Did you know that 82% of the people say that they want to write a book, but only 2% actually write a book?
I am an Accountability Writing Coach and today, we are discussing advice that I give to my clients and the students in my Creative Writing Classes.
- Be A Winner When Setting Your Goals
You must set goals you can easily achieve. I set weekly goals.
Start out with a simple goal: Within One Week I will… Example: Within One Week, I will write the outline for my fiction book.
As you progress you can make bigger, smarter goals. Years ago, I learned about S.M.A.R.T. Goals. (I can’t remember who to give the credit to, but I didn’t come up with this idea.) These goals are Specific, Measurable, Attainable, Relevant and Time-Bound. Example of a SMART Goal: I will write the first chapter of book title with 1,500 words by December 15, 2017.
You want to be successful in reaching your writing goals. I would rather that you write 250 words a day and reach your goal, than strive for 1,000 words a day and never reach your goal. Now, if you write 479 words today and only 251 words tomorrow that is okay, because you still reached your daily goal of 250 words. Note: I advise you not to end your writing session until you have achieved your goal. And that is why a smaller goal is better than a big/fast goal…like writing a book in 30 days. Yes, it can be done, but are you the one to do it.
Remember: A successful author set goals (and deadlines-another blog post).
- Be Diligent in Managing Your Writing Time
Did you know that when you write something down, you are 42% more likely to make it happen?
Ask yourself: How often will I write? How long will I write? And then write your goals down.
You must be very specific with yourself about the time you will commit to writing, especially if you want to go from a writer to an author. You must write on a regular schedule—write every day at the same time. Whether it is early morning, late night, or all day, the key is to be consistent in your daily writing. If you need help, keep a chart of daily writing times.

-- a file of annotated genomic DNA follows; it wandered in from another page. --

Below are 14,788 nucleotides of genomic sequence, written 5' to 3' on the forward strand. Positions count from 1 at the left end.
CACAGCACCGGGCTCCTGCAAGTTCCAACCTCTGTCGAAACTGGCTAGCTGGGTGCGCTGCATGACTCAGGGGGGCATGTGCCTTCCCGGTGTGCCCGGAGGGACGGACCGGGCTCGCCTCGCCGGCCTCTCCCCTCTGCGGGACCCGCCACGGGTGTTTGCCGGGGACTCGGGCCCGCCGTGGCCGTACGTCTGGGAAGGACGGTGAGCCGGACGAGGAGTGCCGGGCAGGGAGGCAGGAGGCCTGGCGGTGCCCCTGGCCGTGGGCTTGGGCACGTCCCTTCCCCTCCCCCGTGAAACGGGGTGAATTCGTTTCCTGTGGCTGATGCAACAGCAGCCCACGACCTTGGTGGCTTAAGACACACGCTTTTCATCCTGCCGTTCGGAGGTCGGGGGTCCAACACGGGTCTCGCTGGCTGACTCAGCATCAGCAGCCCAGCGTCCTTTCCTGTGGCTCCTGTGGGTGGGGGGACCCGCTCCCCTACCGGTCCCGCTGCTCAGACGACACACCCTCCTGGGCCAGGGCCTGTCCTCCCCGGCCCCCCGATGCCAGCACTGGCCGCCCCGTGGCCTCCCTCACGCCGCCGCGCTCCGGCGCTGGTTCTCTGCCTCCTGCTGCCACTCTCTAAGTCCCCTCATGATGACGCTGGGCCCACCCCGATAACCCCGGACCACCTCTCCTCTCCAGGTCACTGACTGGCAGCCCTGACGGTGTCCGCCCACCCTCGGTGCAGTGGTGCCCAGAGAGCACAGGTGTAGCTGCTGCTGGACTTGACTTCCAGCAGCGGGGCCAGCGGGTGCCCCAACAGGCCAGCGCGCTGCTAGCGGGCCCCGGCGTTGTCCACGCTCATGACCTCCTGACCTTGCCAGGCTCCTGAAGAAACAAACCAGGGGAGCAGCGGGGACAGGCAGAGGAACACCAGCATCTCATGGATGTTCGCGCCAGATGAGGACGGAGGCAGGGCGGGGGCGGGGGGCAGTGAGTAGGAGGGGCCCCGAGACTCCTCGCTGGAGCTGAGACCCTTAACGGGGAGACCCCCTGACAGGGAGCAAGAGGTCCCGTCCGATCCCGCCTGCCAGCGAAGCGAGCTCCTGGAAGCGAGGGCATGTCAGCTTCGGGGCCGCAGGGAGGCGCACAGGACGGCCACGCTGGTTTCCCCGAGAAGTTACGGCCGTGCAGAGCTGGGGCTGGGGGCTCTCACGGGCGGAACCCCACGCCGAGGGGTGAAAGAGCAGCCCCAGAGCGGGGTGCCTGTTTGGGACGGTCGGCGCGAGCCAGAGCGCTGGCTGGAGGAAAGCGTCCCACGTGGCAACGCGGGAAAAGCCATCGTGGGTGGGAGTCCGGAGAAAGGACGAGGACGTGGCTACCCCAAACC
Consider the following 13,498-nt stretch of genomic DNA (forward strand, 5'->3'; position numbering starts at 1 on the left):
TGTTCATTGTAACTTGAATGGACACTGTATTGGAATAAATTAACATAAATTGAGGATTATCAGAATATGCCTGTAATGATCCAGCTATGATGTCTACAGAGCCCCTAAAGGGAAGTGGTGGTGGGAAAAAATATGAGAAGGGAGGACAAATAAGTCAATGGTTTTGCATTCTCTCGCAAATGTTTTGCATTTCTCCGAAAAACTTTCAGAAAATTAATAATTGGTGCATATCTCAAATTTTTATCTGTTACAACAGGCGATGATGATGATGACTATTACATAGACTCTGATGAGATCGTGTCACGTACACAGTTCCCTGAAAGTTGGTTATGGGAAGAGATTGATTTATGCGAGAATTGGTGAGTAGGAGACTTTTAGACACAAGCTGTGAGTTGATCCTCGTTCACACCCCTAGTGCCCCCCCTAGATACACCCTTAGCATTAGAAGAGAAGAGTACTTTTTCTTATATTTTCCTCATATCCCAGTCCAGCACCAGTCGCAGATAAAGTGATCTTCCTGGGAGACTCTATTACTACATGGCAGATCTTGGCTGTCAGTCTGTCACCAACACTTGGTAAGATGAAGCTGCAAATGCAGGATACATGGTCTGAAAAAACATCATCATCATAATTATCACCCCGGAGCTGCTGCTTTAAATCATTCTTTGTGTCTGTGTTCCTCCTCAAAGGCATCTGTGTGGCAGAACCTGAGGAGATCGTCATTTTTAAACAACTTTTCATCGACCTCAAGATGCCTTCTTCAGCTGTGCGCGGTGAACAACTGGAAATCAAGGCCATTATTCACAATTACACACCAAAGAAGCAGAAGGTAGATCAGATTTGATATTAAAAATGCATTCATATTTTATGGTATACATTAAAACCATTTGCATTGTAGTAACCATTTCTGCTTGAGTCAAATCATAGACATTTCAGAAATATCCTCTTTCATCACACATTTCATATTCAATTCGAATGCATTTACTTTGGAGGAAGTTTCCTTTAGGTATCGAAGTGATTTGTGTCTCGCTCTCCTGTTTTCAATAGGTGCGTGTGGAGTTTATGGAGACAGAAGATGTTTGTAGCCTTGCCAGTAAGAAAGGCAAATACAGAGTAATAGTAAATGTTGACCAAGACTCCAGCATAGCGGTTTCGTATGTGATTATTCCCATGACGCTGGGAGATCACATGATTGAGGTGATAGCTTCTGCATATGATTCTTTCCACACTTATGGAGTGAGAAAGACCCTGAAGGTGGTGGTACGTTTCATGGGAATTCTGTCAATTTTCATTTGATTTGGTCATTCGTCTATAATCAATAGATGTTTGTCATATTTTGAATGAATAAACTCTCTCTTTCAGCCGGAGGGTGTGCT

Remember: Writers write.
3. Be a Finisher and Complete Your Draft
Ask yourself. What type of writer am I? Am I a pantser? Am I a planner?
A pantser makes the story up as they go along. A planner plots the story, usually with an outline.
Regardless of what type of writer you are, you need to completely finish writing the entire first draft, before you start self-editing!
Remember: A carpenter doesn’t polish the table before he attaches the legs.
Every writer wants to become a successful author.
Remember: Alice Walker, Walter Mosley, Danielle Steel, James Patterson, Nora Roberts and Stephen King were not an overnight success—it took years for them to reach that status.
I hope this short blog post helped you better understand developing good writing habits.
Note: Clip art compliments of the Internet and Cheryl Holloway.
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On this blog, I “Pay it Forward” to other authors by spotlighting them with a Guest Author Interview. I only ask that they too “Pay It Forward” to any other author. ~ Cheryl Holloway
Questions? Comments? Interviews? Contact :
AuthorCherylHolloway@gmail.com or Cheryl@CherylHolloway.net